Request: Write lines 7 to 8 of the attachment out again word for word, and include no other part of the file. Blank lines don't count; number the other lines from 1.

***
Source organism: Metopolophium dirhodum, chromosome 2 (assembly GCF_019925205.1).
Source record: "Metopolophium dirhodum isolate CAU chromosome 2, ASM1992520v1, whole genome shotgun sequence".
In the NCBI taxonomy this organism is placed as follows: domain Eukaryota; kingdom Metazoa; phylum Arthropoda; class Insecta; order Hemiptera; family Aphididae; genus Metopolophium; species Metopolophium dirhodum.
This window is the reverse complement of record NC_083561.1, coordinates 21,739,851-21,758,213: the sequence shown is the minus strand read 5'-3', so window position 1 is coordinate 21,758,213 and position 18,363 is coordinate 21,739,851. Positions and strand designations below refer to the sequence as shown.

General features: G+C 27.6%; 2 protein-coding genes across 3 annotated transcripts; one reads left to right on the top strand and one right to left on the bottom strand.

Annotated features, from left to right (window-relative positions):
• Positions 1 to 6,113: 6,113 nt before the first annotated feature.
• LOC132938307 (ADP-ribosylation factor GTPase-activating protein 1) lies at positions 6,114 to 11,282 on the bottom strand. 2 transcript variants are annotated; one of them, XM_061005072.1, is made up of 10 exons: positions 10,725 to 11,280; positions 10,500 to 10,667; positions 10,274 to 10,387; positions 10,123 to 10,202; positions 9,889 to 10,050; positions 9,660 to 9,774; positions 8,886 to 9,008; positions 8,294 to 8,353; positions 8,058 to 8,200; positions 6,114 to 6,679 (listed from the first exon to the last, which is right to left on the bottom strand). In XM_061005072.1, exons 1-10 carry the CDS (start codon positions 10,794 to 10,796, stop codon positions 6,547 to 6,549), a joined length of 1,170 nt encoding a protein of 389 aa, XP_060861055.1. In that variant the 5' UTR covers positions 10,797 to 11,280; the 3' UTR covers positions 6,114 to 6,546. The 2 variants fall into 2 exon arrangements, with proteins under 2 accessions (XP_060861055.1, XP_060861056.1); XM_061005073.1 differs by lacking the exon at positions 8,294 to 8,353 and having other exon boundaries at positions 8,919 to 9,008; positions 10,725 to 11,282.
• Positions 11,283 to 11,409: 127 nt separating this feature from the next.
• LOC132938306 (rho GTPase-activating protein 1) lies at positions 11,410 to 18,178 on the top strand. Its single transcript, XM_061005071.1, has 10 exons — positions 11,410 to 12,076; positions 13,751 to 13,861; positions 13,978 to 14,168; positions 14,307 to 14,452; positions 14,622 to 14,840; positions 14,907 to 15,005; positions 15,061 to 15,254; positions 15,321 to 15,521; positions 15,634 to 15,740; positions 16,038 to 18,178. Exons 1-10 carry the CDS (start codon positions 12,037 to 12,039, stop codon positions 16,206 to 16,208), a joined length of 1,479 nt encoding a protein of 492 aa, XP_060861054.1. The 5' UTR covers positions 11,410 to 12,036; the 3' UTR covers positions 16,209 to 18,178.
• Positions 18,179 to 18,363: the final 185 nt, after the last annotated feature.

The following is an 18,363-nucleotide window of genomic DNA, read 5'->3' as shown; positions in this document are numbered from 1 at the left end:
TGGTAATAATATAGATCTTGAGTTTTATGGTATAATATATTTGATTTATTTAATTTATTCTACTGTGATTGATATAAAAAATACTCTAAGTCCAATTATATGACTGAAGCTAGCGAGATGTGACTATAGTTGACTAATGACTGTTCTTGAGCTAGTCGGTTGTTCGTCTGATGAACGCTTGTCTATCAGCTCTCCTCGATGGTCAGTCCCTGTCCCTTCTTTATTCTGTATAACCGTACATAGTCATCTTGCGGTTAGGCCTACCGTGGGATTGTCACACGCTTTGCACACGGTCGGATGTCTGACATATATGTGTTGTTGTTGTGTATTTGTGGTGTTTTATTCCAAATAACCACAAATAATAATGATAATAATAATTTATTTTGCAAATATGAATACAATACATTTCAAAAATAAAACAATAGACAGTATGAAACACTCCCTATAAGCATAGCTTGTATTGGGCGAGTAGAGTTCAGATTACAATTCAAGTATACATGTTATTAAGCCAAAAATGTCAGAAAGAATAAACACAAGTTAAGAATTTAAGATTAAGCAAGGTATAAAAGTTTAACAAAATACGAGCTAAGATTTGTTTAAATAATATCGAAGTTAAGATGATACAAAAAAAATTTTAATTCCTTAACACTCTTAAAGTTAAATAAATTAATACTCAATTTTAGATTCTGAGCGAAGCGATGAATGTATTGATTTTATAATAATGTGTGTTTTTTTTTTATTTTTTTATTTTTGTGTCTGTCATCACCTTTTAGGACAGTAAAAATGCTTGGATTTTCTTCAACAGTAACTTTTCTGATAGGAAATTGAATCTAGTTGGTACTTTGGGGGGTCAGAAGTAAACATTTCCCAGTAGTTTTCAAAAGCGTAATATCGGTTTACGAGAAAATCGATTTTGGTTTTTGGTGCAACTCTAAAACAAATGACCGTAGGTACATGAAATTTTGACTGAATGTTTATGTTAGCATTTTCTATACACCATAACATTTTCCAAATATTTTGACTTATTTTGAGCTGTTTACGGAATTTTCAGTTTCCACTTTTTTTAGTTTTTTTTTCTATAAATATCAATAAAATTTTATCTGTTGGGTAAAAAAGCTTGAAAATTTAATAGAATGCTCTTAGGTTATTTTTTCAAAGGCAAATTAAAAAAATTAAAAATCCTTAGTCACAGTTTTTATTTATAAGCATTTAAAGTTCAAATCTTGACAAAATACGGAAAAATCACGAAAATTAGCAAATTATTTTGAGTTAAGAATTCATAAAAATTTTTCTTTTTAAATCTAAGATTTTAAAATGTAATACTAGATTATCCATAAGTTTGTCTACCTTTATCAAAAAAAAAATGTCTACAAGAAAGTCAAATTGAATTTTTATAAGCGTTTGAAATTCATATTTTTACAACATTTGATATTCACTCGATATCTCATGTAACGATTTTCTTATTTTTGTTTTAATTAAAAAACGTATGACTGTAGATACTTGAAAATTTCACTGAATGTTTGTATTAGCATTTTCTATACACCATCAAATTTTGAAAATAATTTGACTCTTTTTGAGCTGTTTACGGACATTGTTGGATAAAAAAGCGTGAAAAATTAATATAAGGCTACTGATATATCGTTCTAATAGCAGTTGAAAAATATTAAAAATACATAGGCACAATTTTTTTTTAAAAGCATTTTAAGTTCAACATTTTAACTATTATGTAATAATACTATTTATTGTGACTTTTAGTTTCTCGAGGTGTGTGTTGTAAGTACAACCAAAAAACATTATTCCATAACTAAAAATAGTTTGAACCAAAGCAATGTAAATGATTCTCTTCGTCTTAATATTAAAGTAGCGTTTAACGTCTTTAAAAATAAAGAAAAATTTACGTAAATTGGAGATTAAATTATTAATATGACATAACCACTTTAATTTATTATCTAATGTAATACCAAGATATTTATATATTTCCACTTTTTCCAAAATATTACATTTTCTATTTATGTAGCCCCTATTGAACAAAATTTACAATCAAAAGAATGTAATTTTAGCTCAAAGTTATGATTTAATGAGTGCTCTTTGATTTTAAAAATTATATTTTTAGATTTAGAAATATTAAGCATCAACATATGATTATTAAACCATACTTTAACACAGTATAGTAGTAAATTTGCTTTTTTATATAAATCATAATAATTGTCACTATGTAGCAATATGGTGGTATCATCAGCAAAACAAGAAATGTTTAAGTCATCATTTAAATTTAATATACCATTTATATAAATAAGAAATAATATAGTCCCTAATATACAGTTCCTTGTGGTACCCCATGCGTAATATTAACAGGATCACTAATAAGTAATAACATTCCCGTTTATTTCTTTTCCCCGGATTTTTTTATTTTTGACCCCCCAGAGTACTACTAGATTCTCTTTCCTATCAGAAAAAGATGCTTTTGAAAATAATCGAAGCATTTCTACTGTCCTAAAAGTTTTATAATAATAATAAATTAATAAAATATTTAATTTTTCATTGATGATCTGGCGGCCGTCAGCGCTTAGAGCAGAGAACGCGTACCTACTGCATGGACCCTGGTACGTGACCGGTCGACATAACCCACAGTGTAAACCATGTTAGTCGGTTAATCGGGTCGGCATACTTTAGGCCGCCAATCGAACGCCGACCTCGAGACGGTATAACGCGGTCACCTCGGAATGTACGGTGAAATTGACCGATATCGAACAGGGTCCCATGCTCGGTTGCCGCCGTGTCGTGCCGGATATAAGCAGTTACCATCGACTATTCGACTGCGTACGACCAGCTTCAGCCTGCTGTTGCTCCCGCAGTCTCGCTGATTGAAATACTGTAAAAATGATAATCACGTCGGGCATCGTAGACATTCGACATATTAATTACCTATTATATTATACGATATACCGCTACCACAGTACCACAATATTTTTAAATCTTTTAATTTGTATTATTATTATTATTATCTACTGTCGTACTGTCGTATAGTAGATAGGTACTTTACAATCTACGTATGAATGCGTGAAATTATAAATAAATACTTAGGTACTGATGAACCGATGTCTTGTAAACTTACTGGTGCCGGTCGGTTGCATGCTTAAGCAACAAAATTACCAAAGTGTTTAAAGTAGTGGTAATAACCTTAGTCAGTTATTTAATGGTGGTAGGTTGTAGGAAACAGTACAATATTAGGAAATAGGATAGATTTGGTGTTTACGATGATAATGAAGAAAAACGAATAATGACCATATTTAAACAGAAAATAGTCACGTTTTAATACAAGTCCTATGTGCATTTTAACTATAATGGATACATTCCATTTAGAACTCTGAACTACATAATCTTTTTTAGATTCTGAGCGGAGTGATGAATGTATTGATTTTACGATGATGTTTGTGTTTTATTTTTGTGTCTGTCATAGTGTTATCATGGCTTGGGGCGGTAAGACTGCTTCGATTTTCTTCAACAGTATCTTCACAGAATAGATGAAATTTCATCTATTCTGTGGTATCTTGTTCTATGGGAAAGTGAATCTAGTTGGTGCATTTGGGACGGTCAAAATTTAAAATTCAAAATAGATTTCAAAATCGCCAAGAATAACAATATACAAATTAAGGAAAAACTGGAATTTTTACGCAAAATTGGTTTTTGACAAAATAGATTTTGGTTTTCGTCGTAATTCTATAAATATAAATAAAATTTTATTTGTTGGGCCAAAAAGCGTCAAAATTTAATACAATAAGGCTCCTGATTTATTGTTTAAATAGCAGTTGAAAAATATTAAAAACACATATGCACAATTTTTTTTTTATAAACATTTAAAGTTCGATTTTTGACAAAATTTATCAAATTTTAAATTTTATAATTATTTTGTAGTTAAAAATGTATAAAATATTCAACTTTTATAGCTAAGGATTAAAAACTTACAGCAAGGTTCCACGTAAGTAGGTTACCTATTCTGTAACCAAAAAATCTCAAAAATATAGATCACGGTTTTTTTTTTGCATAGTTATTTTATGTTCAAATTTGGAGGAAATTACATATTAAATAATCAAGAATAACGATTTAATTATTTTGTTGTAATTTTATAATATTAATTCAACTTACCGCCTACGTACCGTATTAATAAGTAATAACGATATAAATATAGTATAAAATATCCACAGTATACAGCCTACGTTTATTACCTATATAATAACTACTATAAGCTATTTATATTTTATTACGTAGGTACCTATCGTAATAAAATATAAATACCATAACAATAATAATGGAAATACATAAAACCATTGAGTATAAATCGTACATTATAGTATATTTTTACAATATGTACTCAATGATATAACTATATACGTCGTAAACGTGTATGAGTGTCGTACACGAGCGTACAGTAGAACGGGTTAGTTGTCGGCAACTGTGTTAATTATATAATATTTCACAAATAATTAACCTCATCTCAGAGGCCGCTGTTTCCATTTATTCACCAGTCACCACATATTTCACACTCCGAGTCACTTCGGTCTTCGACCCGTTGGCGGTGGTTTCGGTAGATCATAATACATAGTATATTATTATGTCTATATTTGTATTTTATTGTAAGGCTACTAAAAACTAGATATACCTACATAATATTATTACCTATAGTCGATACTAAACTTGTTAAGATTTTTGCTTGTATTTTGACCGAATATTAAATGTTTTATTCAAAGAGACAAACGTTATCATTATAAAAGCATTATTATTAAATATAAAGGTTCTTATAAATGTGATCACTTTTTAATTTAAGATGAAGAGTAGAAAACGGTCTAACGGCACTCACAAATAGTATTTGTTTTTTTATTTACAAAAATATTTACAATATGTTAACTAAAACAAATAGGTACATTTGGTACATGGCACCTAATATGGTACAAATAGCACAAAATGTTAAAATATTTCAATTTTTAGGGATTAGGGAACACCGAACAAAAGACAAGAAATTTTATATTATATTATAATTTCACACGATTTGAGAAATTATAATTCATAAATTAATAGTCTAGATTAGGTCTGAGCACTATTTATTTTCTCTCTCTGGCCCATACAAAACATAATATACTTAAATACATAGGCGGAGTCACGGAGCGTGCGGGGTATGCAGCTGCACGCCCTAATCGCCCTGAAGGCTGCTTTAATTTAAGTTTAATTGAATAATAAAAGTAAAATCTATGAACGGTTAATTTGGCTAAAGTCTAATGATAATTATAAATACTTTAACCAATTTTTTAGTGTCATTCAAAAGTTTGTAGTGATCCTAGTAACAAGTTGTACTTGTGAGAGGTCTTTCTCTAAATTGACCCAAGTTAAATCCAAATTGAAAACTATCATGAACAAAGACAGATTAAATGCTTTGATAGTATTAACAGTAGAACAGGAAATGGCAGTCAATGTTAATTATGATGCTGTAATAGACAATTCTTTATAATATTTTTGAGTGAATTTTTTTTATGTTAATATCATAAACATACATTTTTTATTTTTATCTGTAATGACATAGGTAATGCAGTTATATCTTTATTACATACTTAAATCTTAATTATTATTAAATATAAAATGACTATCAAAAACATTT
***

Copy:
• Positions 1 to 6,113: 6,113 nt before the first annotated feature.
• LOC132938307 (ADP-ribosylation factor GTPase-activating protein 1) lies at positions 6,114 to 11,282 on the bottom strand. 2 transcript variants are annotated; one of them, XM_061005072.1, is made up of 10 exons: positions 10,725 to 11,280; positions 10,500 to 10,667; positions 10,274 to 10,387; positions 10,123 to 10,202; positions 9,889 to 10,050; positions 9,660 to 9,774; positions 8,886 to 9,008; positions 8,294 to 8,353; positions 8,058 to 8,200; positions 6,114 to 6,679 (listed from the first exon to the last, which is right to left on the bottom strand). In XM_061005072.1, exons 1-10 carry the CDS (start codon positions 10,794 to 10,796, stop codon positions 6,547 to 6,549), a joined length of 1,170 nt encoding a protein of 389 aa, XP_060861055.1. In that variant the 5' UTR covers positions 10,797 to 11,280; the 3' UTR covers positions 6,114 to 6,546. The 2 variants fall into 2 exon arrangements, with proteins under 2 accessions (XP_060861055.1, XP_060861056.1); XM_061005073.1 differs by lacking the exon at positions 8,294 to 8,353 and having other exon boundaries at positions 8,919 to 9,008; positions 10,725 to 11,282.